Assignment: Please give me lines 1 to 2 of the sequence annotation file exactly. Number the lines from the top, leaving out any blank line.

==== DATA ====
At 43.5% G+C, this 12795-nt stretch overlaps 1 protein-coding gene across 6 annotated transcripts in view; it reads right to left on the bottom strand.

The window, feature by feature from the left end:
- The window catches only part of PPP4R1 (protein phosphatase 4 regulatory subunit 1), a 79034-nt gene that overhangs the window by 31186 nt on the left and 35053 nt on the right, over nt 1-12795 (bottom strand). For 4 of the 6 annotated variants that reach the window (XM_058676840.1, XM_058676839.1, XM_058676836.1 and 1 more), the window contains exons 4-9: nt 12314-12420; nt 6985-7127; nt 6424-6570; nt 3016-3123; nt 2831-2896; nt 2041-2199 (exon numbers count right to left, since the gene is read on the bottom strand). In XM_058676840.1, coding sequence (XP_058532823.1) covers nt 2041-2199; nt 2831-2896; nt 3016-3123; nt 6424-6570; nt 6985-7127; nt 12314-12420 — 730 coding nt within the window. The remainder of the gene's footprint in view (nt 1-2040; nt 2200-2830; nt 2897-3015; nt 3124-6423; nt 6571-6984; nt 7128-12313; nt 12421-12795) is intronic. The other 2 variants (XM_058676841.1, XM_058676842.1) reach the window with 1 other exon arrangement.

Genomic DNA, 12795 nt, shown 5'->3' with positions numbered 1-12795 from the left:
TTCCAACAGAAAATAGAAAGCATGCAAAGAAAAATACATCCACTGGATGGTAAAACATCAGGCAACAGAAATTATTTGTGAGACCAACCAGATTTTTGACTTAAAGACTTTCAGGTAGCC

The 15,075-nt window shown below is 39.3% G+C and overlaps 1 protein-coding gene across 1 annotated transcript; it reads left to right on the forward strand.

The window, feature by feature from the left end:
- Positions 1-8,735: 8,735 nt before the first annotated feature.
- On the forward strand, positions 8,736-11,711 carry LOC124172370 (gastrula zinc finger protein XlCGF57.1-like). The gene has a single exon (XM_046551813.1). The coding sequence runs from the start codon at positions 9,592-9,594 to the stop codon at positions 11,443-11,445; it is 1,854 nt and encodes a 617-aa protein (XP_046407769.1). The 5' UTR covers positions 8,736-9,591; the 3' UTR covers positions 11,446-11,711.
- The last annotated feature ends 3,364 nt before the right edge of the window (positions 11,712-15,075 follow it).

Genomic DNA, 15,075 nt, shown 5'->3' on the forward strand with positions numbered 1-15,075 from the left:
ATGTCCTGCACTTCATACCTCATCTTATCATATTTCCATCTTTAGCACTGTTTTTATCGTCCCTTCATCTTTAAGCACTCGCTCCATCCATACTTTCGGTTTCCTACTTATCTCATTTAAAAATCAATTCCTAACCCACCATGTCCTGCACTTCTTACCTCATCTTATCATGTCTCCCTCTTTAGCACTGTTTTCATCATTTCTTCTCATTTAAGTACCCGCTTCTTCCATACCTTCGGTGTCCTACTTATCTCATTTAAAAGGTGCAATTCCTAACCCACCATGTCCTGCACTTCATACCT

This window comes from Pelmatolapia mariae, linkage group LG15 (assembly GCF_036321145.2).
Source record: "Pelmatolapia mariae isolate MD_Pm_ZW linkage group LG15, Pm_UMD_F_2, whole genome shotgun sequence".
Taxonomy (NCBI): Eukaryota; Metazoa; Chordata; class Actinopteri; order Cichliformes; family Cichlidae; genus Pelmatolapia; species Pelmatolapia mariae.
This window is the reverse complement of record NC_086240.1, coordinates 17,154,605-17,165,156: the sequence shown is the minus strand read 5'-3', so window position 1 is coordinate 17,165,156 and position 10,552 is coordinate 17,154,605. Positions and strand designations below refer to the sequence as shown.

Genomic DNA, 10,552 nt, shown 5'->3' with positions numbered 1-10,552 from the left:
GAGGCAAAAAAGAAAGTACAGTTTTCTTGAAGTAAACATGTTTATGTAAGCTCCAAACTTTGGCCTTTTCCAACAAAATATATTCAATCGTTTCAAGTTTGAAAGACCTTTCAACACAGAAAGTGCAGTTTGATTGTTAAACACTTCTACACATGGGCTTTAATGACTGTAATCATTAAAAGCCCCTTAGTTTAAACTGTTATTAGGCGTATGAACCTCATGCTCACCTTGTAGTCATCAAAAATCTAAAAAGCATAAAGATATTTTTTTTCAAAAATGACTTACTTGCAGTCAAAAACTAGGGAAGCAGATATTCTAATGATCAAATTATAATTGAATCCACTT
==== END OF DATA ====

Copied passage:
At 43.5% G+C, this 12795-nt stretch overlaps 1 protein-coding gene across 6 annotated transcripts in view; it reads right to left on the bottom strand.

The window, feature by feature from the left end: